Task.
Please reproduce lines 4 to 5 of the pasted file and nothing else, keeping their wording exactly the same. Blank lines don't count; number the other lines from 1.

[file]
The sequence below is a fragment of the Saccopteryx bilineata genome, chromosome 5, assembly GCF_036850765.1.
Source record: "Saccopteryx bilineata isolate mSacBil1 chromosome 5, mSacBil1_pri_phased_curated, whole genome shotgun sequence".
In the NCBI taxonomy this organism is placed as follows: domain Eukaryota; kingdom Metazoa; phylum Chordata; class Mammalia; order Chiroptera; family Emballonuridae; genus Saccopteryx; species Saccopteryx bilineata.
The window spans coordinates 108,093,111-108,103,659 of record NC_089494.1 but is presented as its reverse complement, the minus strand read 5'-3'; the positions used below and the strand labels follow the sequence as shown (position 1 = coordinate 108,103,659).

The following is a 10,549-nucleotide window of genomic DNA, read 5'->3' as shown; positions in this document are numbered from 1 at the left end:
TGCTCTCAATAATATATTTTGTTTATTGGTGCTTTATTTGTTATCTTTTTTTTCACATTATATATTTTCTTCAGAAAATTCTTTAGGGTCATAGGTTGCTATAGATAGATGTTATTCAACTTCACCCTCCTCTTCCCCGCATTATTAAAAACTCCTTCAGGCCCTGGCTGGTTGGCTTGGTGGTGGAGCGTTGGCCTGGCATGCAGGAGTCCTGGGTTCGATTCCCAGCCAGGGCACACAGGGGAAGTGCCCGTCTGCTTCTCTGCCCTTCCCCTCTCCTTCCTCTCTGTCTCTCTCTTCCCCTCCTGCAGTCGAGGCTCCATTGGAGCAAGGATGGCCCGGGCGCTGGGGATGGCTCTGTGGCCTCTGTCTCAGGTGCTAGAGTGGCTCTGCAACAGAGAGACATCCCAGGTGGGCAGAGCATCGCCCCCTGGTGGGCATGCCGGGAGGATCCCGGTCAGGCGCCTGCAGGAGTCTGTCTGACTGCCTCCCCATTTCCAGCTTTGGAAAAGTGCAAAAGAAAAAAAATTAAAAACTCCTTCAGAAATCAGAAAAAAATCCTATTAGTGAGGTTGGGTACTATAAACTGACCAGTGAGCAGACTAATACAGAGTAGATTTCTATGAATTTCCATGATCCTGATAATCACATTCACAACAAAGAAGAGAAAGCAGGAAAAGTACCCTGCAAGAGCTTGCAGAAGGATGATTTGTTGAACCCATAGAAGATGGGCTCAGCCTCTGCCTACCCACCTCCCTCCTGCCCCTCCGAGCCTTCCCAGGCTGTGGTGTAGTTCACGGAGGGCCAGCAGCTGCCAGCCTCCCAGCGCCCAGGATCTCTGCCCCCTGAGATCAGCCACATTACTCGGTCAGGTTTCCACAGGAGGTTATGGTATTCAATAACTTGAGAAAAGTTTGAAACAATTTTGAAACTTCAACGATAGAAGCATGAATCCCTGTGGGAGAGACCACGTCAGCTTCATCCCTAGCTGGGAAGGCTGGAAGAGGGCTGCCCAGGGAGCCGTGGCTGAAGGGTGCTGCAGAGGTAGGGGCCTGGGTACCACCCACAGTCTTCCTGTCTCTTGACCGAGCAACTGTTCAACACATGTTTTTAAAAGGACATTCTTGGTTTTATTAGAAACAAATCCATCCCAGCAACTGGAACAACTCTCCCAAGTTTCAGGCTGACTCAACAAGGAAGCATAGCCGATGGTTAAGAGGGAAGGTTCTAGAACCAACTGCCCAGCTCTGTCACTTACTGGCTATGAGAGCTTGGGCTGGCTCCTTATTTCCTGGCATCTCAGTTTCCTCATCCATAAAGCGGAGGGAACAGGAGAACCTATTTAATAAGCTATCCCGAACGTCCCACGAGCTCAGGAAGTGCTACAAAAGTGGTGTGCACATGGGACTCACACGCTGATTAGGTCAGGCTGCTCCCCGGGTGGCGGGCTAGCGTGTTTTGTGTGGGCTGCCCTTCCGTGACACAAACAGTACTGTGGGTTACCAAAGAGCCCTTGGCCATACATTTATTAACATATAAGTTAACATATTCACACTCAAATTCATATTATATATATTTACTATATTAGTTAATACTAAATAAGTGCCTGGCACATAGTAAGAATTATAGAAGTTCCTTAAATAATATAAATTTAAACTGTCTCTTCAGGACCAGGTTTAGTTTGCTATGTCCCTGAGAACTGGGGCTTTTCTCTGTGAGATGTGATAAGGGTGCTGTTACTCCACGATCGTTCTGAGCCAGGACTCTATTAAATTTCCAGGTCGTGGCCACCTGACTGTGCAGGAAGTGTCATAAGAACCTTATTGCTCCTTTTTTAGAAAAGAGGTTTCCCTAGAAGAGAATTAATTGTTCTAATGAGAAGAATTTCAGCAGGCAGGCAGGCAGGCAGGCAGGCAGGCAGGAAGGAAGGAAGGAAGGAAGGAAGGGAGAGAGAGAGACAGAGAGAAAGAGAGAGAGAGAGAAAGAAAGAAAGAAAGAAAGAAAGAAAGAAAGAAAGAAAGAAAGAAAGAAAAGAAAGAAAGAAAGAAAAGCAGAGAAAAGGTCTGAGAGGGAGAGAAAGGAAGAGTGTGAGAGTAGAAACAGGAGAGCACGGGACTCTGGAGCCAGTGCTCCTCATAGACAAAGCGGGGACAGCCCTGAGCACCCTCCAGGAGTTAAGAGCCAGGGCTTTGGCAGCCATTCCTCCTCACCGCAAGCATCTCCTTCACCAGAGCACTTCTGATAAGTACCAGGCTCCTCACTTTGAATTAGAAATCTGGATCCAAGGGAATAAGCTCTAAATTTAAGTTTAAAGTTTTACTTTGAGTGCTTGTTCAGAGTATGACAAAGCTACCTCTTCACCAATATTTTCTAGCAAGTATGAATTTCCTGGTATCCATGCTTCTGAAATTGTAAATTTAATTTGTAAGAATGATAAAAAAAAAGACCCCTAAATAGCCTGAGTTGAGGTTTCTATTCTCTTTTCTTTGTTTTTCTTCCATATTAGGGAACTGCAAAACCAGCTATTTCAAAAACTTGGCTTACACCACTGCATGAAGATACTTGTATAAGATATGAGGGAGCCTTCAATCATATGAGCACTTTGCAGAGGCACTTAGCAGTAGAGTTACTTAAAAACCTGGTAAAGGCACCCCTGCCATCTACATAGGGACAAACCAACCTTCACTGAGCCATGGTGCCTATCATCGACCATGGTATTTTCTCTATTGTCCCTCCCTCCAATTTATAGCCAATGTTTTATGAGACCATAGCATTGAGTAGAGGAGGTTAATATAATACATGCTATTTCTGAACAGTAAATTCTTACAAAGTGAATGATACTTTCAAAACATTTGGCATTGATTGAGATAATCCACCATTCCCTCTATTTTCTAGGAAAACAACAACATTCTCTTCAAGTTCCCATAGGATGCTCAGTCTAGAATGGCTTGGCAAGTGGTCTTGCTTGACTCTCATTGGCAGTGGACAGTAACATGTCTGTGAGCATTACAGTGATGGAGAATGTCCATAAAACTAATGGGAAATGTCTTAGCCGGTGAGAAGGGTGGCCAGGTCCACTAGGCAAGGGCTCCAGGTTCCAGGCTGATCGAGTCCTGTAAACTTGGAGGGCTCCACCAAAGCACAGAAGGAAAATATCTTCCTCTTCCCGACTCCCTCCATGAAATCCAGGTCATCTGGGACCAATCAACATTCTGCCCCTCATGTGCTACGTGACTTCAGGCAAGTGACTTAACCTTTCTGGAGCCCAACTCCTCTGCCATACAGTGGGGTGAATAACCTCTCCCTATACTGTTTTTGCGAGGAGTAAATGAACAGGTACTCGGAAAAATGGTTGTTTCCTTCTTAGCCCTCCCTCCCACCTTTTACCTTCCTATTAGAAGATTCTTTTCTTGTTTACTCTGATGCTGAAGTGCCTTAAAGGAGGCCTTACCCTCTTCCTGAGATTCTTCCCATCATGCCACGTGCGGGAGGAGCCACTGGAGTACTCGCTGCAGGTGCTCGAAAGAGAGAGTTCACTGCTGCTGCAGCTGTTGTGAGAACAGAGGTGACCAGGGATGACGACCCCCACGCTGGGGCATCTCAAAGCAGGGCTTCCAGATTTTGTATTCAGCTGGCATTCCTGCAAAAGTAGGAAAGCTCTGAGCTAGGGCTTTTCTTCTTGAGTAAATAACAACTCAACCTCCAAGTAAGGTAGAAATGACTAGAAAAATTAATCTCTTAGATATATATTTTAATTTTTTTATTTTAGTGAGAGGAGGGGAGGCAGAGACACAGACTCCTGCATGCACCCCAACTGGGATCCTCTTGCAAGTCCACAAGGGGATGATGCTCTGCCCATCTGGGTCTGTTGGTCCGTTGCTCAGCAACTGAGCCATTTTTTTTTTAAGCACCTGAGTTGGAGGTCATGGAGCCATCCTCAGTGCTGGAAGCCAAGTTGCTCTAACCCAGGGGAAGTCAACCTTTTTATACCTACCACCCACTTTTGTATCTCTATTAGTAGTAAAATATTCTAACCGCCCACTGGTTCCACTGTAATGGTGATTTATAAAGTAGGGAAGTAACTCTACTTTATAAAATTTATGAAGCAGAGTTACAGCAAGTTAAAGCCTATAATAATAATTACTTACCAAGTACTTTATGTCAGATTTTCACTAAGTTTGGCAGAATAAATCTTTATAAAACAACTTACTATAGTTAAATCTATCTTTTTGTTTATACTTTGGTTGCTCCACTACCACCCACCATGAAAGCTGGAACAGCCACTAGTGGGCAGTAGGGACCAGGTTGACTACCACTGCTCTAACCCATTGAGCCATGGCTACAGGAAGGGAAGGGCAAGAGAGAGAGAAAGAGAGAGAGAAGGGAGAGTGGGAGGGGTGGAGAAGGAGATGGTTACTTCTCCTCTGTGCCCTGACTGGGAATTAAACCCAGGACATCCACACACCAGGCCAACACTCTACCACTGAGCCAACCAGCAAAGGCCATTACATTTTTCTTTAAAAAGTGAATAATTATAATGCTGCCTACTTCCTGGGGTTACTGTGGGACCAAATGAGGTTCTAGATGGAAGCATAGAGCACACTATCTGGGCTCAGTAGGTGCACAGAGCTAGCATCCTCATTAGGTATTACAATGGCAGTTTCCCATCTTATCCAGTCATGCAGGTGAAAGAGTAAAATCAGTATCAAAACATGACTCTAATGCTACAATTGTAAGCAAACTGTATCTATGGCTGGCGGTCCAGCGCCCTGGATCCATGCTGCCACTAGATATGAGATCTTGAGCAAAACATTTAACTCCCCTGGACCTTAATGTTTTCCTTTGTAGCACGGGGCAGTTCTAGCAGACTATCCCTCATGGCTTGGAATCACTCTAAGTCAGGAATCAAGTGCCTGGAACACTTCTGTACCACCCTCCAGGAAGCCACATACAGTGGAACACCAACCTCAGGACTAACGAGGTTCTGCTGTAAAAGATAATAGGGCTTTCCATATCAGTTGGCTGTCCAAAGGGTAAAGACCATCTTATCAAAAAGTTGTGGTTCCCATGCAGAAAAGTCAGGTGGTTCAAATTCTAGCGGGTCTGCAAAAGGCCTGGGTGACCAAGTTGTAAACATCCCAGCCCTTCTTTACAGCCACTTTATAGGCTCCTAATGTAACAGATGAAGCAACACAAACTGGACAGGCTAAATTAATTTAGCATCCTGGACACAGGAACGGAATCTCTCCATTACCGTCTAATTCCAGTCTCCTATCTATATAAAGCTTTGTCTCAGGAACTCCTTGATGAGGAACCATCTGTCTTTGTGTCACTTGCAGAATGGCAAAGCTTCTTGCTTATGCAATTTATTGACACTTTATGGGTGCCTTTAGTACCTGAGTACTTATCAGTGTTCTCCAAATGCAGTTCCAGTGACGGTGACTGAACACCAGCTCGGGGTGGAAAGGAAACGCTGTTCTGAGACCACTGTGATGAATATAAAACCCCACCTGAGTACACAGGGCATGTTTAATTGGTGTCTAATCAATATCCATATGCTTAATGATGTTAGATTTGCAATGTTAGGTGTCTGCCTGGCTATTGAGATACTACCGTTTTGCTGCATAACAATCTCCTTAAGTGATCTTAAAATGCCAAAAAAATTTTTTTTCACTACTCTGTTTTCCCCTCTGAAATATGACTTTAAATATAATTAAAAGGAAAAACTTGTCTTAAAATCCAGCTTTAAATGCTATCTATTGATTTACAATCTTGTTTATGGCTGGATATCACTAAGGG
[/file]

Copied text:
The window spans coordinates 108,093,111-108,103,659 of record NC_089494.1 but is presented as its reverse complement, the minus strand read 5'-3'; the positions used below and the strand labels follow the sequence as shown (position 1 = coordinate 108,103,659).

The following is a 10,549-nucleotide window of genomic DNA, read 5'->3' as shown; positions in this document are numbered from 1 at the left end: